Compared with other large Canadian cities, Victoria's metropolitan area population is older and more strongly of British origin, despite the infusion of other ethnic groups over the last 50 years. In 2006, both the city and metropolitan area had the highest proportion of population over the age of 80 and the third-highest over the age of 65 among their Canadian counterparts. The mother tongue of Victorians is overwhelmingly English, followed by Chinese, French and German. In the city of Victoria, 12% of residents were classified as visible minorities, the most prominent being Chinese, South Asians and Blacks. In the larger metropolitan area, visible minorities made up 10% of the population, with Chinese, South Asians and Filipinos being prominent constituents. Aboriginal people comprise nearly 4% of the population, the largest groups being the Tsawout and Tsartlip on the Saanich Peninsula, and the Songhees and Esquimalt First Nations closer to the city centre. A majority of Victorians profess a religious faith, Christianity having most adherents. Protestants outnumber Roman Catholics by a ratio of 2:1.
The city has a significant and growing homeless population. The city operates several emergency and transitional shelters, and has purchased former motels and downtown rooming houses in an effort to accommodate this population.
Economy and Labour Force
The prominence of government and tourism in Victoria's economy means a high proportion of the labour force being engaged in public administration, personal services and retail trade. The lack of a well-populated hinterland on the narrow southern tip of Vancouver Island has constricted the growth of wholesale trade, and Victoria's isolation from major mainland markets has discouraged manufacturing. Some industries have shifted to the mainland in recent years, but others, particularly in the research and development of high technology, have moved into the area. Companies affiliated with the Victoria Advanced Technology Council (established in 1989) employ more than 13 000 people.
There are 8 radio stations, including the student-run radio stations at the University of Victoria and at Camosun College. Victorians also receive a wide variety of radio broadcasts from Vancouver and Seattle. There are 2 local television stations, one affiliated with a national network, the other independently owned by employees and local investors.
The only daily newspaper is the Victoria Times-Colonist, but there are also several weekly free newspapers, which enjoy a large readership. Several small publishing houses are in Victoria, some of which cater to fine literature, but most of which are commercial in nature. Victoria's community "freenet" claims to have been the first such Internet service in Canada.
Ferry connections with the mainland have always been of the utmost importance to Victorians. The CPR steamship service from Vancouver to Victoria was replaced in 1960 by the provincially-owned BC Ferries operating from Swartz Bay, north of Victoria, to Tsawwassen, south of Vancouver. BC Ferries, which is headquartered in Victoria, has operated independently of the provincial government since 2003. Other motor vehicle conveyances are the Washington State Ferries from Sidney to Anacortes and Black Ball ferry from Victoria to Port Angeles, Washington. There is also a passenger-only high-speed catamaran service from Victoria to Seattle.
Air transportation further mitigates geographic isolation of island life through Victoria International Airport, located 22 km north of the city, while seaplanes provide regular service from mainland points to Victoria Harbour. As a shipping port, Victoria has declined in importance, but as a maritime destination, it has grown substantially, with more than 100 luxurious cruise ships visiting its Ogden Point pier every year. Local shipyards have expanded to refit these large vessels.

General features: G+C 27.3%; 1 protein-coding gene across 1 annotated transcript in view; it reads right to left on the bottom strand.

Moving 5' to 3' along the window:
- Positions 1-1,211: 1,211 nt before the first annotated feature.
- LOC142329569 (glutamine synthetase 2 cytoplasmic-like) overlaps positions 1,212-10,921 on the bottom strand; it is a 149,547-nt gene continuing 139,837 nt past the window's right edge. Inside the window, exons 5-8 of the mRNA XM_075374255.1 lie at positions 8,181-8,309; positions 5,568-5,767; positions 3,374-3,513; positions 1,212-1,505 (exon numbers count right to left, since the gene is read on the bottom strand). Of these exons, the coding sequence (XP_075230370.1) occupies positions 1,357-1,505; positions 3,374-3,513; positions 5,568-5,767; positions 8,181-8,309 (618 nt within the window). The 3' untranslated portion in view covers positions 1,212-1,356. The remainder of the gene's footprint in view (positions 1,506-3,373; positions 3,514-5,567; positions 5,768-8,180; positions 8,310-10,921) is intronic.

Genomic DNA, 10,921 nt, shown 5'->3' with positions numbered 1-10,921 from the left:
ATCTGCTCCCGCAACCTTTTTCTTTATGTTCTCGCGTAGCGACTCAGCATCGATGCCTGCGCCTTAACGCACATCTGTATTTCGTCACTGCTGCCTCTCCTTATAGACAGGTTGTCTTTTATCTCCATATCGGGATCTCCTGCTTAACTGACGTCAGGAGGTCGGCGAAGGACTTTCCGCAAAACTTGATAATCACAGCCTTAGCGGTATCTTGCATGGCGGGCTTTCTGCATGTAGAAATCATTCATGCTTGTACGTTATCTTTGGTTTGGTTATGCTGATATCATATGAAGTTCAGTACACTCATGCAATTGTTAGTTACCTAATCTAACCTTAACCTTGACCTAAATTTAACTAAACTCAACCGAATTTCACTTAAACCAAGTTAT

Government and Politics
Administratively, Greater Victoria is the most fractured metropolitan area in Canada, having over a dozen cities, towns and municipalities, each with its own mayor and elected councillors. The area is covered by 3 school districts, and protected by a dozen municipal and voluntary fire departments. Greater Victoria is served by 4 different police departments and several RCMP detachments. Efforts by the provincial government to amalgamate police services have been resisted by local jurisdictions, as have efforts to amalgamate regional municipal governments and school boards. However, functions relating to regional parks, water supply and waste disposal are coordinated by the CRD.
Victoria is well endowed with educational and fine arts institutions. The UNIVERSITY OF VICTORIA (founded in 1963) grew out of Victoria College (1903), which was originally affiliated with McGill University and subsequently with the University of British Columbia. Other institutions include the Victoria Conservatory of Music (1964) and Camosun College (1971). In 1995, the former Royal Roads Military College was restructured as Royal Roads University, and in 2005 one of Canada's first private for-profit universities, University Canada West, opened in the city.
The Royal British Columbia Museum and Butchart Gardens (20 km northwest) are leading attractions for visitors. The Art Gallery of Greater Victoria, the Victoria Symphony Orchestra, Pacific Opera Victoria and annual music and dramatic festivals have enhanced the city's reputation in the arts. Canada's first artificial ice rink was built in Victoria in 1911 (see SPORTS FACILITIES). Since then, from time to time, the city has supported professional hockey, along with pro and semi-pro baseball and lacrosse. Victoria played host to the COMMONWEALTH GAMES in 1994 and the annual Royal Victoria Marathon (1979) is one of the premier competitions in Canada.
Peter A. Baskerville, Beyond the Island: An Illustrated History of Victoria (1986); Harry Gregson, A History of Victoria, 1842-1970 (1977); Grant Keddie, Songhees Pictorial: A History of the Songhees People as Seen by Outsiders, 1790-1912 (2003).